China's economy is growing at its slowest pace in nearly three decades, and some economists say the worst is yet to come.
Growth potential in China is expected to slow to 5.5% from the current level of 6.5% between 2021 and 2025, according to new estimates from analysts at JPMorgan. That could fall to 4.5% by 2030, a pace that could make it difficult to surpass the US as the largest economy.
"This means that China will remain the second largest economy much longer than expected," the analysts said in a research note Wednesday. "The transition to slower potential growth could be volatile and requires balancing reforms to move to a more domestically driven growth model with deleveraging and public-sector restructuring."
Officials in Beijing have sought to shore up confidence through a series of stimulus measures rolled out in recent months, including tax cuts, changes to the amount of cash banks must hold as reserves, and various incentives to boost spending.
But those programs could have little room to expand in an economy that has struggled to crack down on relatively high levels of debt in recent years. In 2018, China's debt-to-gross domestic product ratio climbed above 250%.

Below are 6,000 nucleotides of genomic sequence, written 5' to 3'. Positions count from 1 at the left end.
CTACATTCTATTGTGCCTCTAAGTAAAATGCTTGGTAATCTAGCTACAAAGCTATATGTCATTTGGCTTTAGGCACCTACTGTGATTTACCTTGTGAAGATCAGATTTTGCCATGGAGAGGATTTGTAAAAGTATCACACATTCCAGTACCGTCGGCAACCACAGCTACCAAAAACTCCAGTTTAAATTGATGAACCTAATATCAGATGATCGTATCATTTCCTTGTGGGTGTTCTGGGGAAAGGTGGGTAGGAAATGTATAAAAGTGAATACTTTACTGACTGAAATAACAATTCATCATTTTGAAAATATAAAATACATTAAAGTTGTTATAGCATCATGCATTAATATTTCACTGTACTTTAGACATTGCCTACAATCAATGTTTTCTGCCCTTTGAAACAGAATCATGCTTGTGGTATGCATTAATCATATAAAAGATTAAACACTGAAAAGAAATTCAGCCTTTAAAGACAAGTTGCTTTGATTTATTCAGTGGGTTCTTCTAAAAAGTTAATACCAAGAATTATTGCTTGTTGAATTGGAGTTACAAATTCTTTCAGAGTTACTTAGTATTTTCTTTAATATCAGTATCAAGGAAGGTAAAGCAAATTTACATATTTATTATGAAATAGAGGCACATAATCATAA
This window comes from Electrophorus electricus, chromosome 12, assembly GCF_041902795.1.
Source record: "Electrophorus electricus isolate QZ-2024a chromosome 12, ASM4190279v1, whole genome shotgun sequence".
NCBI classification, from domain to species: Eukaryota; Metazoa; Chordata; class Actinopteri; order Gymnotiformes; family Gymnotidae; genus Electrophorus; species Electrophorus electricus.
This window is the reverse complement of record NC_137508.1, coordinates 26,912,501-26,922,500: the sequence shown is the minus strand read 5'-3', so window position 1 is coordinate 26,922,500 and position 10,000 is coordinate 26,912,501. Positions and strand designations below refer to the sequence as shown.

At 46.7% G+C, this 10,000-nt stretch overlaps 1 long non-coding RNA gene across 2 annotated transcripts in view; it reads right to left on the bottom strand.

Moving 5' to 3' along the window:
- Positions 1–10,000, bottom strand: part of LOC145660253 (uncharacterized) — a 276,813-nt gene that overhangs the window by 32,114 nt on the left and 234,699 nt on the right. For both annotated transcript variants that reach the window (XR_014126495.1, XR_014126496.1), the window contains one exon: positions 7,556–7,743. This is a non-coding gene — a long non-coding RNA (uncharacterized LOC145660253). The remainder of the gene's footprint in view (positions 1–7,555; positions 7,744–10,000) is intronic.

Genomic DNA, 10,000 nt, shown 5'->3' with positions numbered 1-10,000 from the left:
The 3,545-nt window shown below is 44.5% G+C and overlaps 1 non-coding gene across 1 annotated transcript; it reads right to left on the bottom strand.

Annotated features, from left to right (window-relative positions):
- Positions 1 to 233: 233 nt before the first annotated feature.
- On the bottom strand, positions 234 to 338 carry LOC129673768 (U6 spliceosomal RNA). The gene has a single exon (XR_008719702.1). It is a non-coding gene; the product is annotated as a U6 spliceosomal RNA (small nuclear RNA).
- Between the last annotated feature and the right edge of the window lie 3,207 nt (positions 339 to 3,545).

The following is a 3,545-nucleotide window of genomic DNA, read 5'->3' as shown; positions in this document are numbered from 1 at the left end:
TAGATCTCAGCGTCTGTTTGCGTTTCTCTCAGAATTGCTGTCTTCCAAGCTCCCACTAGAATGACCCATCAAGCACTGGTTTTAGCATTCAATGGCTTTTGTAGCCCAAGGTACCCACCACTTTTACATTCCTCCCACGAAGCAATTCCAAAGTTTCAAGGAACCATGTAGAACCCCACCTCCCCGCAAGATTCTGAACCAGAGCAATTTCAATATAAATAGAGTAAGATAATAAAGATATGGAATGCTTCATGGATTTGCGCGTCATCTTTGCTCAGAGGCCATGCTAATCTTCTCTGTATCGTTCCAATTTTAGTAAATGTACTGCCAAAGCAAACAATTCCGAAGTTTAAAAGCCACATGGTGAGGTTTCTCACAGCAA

It could also become increasingly difficult to stave off a slowdown as an ongoing trade war between Washington and Beijing adds to uncertainty. Trump administration officials have pushed China to pursue structural changes as part of any trade deal, including reducing state support for industrial programs and violation of intellectual property rules.
Hundreds of billions of dollars worth of duties on products from the US and China likely won't help, especially considering much of China's rise over the past decade has been a result of trade expansion.
On Wednesday, the Commerce Department said the US trade deficit with China narrowed in November. But the decline was likely in part the result of increased volatility of trade flows in recent months as businesses adjust to protectionism, according to Moody's economist Adam Ozimek.
"It's important not to read too much into month to month fluctuations, even more so than normal," he said. "Regardless of short-term developments, you can't tariff your way out of a trade deficit."
While tariffs might not influence the trade balance in a meaningful way anytime soon, their effects are showing up in business activity, said Center for Strategic and International Studies scholar Scott Kennedy.
"The tariffs are finally biting and reducing trade in both directions, which hurts producers and consumers at least in the short term," he said.
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